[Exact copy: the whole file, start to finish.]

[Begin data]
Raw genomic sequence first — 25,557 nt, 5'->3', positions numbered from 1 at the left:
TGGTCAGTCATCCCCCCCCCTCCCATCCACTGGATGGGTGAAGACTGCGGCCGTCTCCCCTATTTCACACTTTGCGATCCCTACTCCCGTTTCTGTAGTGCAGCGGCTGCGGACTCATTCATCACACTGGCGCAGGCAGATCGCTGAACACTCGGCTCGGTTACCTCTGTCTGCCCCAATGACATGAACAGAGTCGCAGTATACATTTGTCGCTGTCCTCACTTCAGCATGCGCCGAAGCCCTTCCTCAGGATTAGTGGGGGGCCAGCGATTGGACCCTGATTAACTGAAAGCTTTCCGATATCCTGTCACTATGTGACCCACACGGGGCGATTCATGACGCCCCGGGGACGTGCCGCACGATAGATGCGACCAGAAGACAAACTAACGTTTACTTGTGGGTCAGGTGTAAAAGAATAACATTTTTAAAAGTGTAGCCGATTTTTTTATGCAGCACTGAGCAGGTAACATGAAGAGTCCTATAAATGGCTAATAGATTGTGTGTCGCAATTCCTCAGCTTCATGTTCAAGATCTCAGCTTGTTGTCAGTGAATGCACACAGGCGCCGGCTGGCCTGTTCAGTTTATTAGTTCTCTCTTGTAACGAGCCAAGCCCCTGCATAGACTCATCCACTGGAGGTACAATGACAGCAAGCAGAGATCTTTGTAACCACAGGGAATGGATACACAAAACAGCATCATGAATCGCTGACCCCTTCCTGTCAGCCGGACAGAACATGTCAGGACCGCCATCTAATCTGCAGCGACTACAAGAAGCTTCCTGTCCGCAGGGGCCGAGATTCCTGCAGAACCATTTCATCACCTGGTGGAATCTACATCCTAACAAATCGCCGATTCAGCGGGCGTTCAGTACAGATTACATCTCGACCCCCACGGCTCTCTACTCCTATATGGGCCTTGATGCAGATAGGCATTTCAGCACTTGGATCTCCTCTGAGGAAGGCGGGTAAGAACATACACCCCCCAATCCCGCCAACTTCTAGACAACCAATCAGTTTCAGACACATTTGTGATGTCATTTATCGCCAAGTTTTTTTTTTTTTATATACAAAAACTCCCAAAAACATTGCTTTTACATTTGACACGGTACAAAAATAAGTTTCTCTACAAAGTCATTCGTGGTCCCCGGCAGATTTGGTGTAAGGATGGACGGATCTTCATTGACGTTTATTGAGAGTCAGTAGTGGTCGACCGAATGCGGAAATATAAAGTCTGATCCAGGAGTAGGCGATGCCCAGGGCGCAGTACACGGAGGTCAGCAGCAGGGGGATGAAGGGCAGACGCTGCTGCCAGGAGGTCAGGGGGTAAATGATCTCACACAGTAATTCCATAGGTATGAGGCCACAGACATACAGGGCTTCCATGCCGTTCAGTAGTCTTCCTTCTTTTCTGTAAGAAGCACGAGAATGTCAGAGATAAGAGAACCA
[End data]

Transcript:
Raw genomic sequence first — 25,557 nt, 5'->3', positions numbered from 1 at the left:
TGGTCAGTCATCCCCCCCCCTCCCATCCACTGGATGGGTGAAGACTGCGGCCGTCTCCCCTATTTCACACTTTGCGATCCCTACTCCCGTTTCTGTAGTGCAGCGGCTGCGGACTCATTCATCACACTGGCGCAGGCAGATCGCTGAACACTCGGCTCGGTTACCTCTGTCTGCCCCAATGACATGAACAGAGTCGCAGTATACATTTGTCGCTGTCCTCACTTCAGCATGCGCCGAAGCCCTTCCTCAGGATTAGTGGGGGGCCAGCGATTGGACCCTGATTAACTGAAAGCTTTCCGATATCCTGTCACTATGTGACCCACACGGGGCGATTCATGACGCCCCGGGGACGTGCCGCACGATAGATGCGACCAGAAGACAAACTAACGTTTACTTGTGGGTCAGGTGTAAAAGAATAACATTTTTAAAAGTGTAGCCGATTTTTTTATGCAGCACTGAGCAGGTAACATGAAGAGTCCTATAAATGGCTAATAGATTGTGTGTCGCAATTCCTCAGCTTCATGTTCAAGATCTCAGCTTGTTGTCAGTGAATGCACACAGGCGCCGGCTGGCCTGTTCAGTTTATTAGTTCTCTCTTGTAACGAGCCAAGCCCCTGCATAGACTCATCCACTGGAGGTACAATGACAGCAAGCAGAGATCTTTGTAACCACAGGGAATGGATACACAAAACAGCATCATGAATCGCTGACCCCTTCCTGTCAGCCGGACAGAACATGTCAGGACCGCCATCTAATCTGCAGCGACTACAAGAAGCTTCCTGTCCGCAGGGGCCGAGATTCCTGCAGAACCATTTCATCACCTGGTGGAATCTACATCCTAACAAATCGCCGATTCAGCGGGCGTTCAGTACAGATTACATCTCGACCCCCACGGCTCTCTACTCCTATATGGGCCTTGATGCAGATAGGCATTTCAGCACTTGGATCTCCTCTGAGGAAGGCGGGTAAGAACATACACCCCCCAATCCCGCCAACTTCTAGACAACCAATCAGTTTCAGACACATTTGTGATGTCATTTATCGCCAAGTTTTTTTTTTTTTATATACAAAAACTCCCAAAAACATTGCTTTTACATTTGACACGGTACAAAAATAAGTTTCTCTACAAAGTCATTCGTGGTCCCCGGCAGATTTGGTGTAAGGATGGACGGATCTTCATTGACGTTTATTGAGAGTCAGTAGTGGTCGACCGAATGCGGAAATATAAAGTCTGATCCAGGAGTAGGCGATGCCCAGGGCGCAGTACACGGAGGTCAGCAGCAGGGGGATGAAGGGCAGACGCTGCTGCCAGGAGGTCAGGGGGTAAATGATCTCACACAGTAATTCCATAGGTATGAGGCCACAGACATACAGGGCTTCCATGCCGTTCAGTAGTCTTCCTTCTTTTCTGTAAGAAGCACGAGAATGTCAGAGATAAGAGAACCA